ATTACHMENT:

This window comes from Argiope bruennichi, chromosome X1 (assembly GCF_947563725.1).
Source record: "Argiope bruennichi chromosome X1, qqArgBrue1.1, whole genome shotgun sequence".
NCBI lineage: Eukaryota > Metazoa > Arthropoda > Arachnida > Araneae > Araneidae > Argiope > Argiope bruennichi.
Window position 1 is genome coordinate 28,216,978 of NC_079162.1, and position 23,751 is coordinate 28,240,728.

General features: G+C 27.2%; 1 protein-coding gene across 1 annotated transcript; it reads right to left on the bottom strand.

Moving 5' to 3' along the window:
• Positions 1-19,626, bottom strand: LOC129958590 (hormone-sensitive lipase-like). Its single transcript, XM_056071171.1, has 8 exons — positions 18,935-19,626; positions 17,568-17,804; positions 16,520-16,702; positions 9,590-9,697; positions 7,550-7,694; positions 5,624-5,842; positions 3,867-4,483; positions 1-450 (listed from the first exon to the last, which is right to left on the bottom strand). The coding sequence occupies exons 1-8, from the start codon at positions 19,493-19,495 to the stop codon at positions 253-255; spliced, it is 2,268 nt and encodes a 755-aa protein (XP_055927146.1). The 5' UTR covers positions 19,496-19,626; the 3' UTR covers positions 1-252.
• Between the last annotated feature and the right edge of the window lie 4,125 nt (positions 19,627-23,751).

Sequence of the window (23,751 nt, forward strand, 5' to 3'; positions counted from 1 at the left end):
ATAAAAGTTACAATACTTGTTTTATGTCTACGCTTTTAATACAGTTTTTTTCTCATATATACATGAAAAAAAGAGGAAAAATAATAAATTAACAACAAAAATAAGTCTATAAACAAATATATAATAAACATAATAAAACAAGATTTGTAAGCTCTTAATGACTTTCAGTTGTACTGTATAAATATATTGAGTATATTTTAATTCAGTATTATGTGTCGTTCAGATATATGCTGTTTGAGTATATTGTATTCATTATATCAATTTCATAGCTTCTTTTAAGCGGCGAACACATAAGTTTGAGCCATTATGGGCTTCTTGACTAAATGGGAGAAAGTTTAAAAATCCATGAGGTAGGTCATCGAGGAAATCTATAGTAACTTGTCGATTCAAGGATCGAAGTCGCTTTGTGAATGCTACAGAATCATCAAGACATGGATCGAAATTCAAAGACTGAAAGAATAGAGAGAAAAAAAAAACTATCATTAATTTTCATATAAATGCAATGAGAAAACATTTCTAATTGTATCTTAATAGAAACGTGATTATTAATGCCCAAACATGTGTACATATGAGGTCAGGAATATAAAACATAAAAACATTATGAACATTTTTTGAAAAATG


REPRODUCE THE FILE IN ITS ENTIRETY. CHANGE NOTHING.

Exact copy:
This window comes from Argiope bruennichi, chromosome X1 (assembly GCF_947563725.1).
Source record: "Argiope bruennichi chromosome X1, qqArgBrue1.1, whole genome shotgun sequence".
NCBI lineage: Eukaryota > Metazoa > Arthropoda > Arachnida > Araneae > Araneidae > Argiope > Argiope bruennichi.
Window position 1 is genome coordinate 28,216,978 of NC_079162.1, and position 23,751 is coordinate 28,240,728.

General features: G+C 27.2%; 1 protein-coding gene across 1 annotated transcript; it reads right to left on the bottom strand.

Moving 5' to 3' along the window:
• Positions 1-19,626, bottom strand: LOC129958590 (hormone-sensitive lipase-like). Its single transcript, XM_056071171.1, has 8 exons — positions 18,935-19,626; positions 17,568-17,804; positions 16,520-16,702; positions 9,590-9,697; positions 7,550-7,694; positions 5,624-5,842; positions 3,867-4,483; positions 1-450 (listed from the first exon to the last, which is right to left on the bottom strand). The coding sequence occupies exons 1-8, from the start codon at positions 19,493-19,495 to the stop codon at positions 253-255; spliced, it is 2,268 nt and encodes a 755-aa protein (XP_055927146.1). The 5' UTR covers positions 19,496-19,626; the 3' UTR covers positions 1-252.
• Between the last annotated feature and the right edge of the window lie 4,125 nt (positions 19,627-23,751).

Sequence of the window (23,751 nt, forward strand, 5' to 3'; positions counted from 1 at the left end):
ATAAAAGTTACAATACTTGTTTTATGTCTACGCTTTTAATACAGTTTTTTTCTCATATATACATGAAAAAAAGAGGAAAAATAATAAATTAACAACAAAAATAAGTCTATAAACAAATATATAATAAACATAATAAAACAAGATTTGTAAGCTCTTAATGACTTTCAGTTGTACTGTATAAATATATTGAGTATATTTTAATTCAGTATTATGTGTCGTTCAGATATATGCTGTTTGAGTATATTGTATTCATTATATCAATTTCATAGCTTCTTTTAAGCGGCGAACACATAAGTTTGAGCCATTATGGGCTTCTTGACTAAATGGGAGAAAGTTTAAAAATCCATGAGGTAGGTCATCGAGGAAATCTATAGTAACTTGTCGATTCAAGGATCGAAGTCGCTTTGTGAATGCTACAGAATCATCAAGACATGGATCGAAATTCAAAGACTGAAAGAATAGAGAGAAAAAAAAAACTATCATTAATTTTCATATAAATGCAATGAGAAAACATTTCTAATTGTATCTTAATAGAAACGTGATTATTAATGCCCAAACATGTGTACATATGAGGTCAGGAATATAAAACATAAAAACATTATGAACATTTTTTGAAAAATG